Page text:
An exception includes the Bahrain Grand Prix in 2011, which was cancelled due to the Arab Spring. In the history of the Games only two have ever been cancelled. This was during the two World Wars, while in 1908 they were relocated from Rome to London. Usually, given the high level of contingency planning, changes can be made to ensure major events go ahead.

“We cover if the insured event is cancelled or abandoned or postponed due to a covered peril or a peril that is beyond the control of the insured,” explains Seeger. “This includes perils like weather, flood, communicable disease, war, terrorism or a venue fire that’s not caused by building problems.” “So it’s an all encompassing policy for all those types of events you couldn’t possibly imagine,” she continues. “Things that happen that we can’t even imagine, talking about them today.”

Should Zika reach pandemic levels, this could in theory trigger such policies. “Pandemic is a cover we’ve looked at for many years because we’ve had problems with Foot and Mouth in the U.K. which impacted a lot of events in the countryside,” explains Seeger. “We’ve also had SARS, avian flu and swine flu, all of which have caused quite a lot of events to be cancelled if they are in those territories.”

“A major global pandemic could affect an event, whether the athletes travelling to the event, or actually closing down the venue itself,” she continues. “But the current virus is different because it’s caused by a mosquito bite, rather than something like SARS or avian flu where they had significant human-to-human transmission.”

Numerous stakeholders are impacted if an event is delayed or cancelled. “Contingency insurance will indemnify anybody with a financial interest in the event – from the main sport’s governing body through to the local organizing committee, the event sponsors and broadcasters,” says Seeger.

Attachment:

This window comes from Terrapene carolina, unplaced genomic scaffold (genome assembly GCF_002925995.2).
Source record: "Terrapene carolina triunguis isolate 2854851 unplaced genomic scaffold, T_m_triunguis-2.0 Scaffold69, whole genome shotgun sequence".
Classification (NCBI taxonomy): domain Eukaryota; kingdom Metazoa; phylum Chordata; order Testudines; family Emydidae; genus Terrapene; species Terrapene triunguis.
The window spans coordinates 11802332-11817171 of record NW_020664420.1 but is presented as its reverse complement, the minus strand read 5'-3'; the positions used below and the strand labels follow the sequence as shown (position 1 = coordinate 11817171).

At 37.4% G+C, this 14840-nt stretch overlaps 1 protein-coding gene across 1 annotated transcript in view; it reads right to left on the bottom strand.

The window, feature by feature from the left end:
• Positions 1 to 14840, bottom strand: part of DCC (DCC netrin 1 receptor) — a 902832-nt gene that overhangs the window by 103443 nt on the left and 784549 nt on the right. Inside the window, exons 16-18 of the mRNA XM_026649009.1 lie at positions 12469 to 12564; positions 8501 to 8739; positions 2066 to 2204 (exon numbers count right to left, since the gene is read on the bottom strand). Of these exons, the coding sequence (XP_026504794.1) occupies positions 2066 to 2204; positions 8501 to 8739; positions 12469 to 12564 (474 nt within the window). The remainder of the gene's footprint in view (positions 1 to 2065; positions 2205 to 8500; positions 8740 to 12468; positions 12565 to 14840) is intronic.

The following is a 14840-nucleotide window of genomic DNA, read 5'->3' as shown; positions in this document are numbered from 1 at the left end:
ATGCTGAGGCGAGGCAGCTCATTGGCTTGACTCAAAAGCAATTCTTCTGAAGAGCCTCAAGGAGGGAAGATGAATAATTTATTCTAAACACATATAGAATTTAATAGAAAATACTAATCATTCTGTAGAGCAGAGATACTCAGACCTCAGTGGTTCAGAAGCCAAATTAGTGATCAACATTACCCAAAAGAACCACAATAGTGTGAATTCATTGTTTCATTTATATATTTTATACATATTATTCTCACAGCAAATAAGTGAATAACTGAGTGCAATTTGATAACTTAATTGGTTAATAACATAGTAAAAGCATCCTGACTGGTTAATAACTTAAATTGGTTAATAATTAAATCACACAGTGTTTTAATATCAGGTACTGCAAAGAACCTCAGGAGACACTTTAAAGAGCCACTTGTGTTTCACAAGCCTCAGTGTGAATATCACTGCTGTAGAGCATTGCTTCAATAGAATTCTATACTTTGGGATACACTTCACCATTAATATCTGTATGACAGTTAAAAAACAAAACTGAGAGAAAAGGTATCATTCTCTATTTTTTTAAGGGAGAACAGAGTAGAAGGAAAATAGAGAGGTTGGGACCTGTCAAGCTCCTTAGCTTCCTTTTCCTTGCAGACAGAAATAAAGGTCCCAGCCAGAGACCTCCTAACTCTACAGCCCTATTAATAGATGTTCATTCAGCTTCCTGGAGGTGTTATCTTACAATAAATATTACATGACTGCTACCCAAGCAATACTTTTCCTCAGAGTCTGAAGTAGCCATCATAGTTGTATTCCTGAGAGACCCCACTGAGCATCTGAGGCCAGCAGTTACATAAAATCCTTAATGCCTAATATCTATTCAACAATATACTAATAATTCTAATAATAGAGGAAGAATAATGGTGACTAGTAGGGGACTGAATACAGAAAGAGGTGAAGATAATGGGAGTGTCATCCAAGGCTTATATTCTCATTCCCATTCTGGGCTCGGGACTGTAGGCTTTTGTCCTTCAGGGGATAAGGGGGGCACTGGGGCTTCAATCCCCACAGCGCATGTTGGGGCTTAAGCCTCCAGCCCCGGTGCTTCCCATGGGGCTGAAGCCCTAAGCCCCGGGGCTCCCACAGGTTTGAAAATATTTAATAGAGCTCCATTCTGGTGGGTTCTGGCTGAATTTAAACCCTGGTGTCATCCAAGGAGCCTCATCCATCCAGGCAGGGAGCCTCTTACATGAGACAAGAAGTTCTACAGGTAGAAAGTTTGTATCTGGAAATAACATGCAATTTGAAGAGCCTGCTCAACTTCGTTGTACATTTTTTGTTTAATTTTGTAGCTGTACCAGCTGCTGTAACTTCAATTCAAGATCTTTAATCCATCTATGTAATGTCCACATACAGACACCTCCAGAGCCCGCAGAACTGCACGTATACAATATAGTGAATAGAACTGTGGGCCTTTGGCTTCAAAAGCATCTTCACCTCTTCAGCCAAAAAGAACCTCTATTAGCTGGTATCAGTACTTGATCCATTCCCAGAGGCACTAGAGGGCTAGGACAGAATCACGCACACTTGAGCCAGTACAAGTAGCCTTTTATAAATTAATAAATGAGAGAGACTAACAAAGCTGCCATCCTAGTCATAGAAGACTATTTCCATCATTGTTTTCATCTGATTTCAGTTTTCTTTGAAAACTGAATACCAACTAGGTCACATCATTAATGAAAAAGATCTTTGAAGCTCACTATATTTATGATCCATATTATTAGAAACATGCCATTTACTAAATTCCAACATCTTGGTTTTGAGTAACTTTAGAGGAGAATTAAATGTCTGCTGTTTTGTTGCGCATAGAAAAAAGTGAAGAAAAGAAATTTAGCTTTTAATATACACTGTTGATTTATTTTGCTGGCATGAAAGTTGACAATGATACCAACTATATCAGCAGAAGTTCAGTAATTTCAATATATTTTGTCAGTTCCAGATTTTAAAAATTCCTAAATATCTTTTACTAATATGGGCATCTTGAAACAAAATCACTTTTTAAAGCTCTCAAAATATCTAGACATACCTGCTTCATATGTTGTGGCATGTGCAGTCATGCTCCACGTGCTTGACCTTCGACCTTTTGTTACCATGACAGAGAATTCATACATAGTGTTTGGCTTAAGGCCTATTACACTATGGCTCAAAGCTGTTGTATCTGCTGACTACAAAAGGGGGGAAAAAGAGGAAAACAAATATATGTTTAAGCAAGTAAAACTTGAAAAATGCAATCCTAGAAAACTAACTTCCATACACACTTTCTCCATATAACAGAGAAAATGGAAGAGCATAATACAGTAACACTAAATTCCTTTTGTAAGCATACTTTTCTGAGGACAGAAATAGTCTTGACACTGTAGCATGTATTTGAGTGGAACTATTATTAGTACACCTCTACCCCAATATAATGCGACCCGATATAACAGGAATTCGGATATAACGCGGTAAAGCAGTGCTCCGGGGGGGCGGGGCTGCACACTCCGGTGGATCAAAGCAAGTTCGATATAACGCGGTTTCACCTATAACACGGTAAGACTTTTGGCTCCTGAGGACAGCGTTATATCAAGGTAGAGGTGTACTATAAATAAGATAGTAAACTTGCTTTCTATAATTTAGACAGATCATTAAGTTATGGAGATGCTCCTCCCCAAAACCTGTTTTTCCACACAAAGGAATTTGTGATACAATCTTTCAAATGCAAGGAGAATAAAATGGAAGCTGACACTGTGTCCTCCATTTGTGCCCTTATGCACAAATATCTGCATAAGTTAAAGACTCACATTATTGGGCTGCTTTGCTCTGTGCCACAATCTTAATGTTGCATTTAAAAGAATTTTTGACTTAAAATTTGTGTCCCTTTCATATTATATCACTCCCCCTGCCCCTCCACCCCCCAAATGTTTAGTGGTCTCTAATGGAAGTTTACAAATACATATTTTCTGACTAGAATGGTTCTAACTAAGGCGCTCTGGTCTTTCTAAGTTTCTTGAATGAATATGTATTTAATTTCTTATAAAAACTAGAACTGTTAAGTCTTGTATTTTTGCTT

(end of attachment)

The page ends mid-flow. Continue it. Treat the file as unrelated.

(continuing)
Terrorist threat

Because they are high profile in nature, events such as the Olympic Games can inevitably attract the attention of terrorists. The bombing of the 1996 Atlanta Olympic Games and tragic deaths at the 1972 Munich Olympics are examples of this. Even the threat of terrorism can cause disruption. There were security concerns surrounding the 2014 Sochi Winter Olympics after two suicide bomb attacks in nearby Volgograd. Gay rights protesters also targeted the Games, which were protected by over 37,000 Russian police and troops. With the 2018 winter Olympics due to take place in South Korea, safety is likely to be a concern given recent nuclear testing in North Korea.

In recent years, cyber risks have also become an issue. Operators of the 2008 Games in Beijing reportedly received 12 million cyber attacks a day. The Brazilian Cyber Defense Center announced last year that Brazil would have nearly 200 specialists, military personnel and technicians “working on cyber protection” during the 2016 Games.

In spite of these exposures, there is strong appetite to provide contingency insurance for the Olympics and other major events, says Seeger. “This is because they are so well run. When the countries or cities bid for these major games, the bid document they have to put together now covers all of those organizational and risk management issues. So we know in advance whether they need spare venues for instance… that will all be covered in the original bid document.”

 

April 2016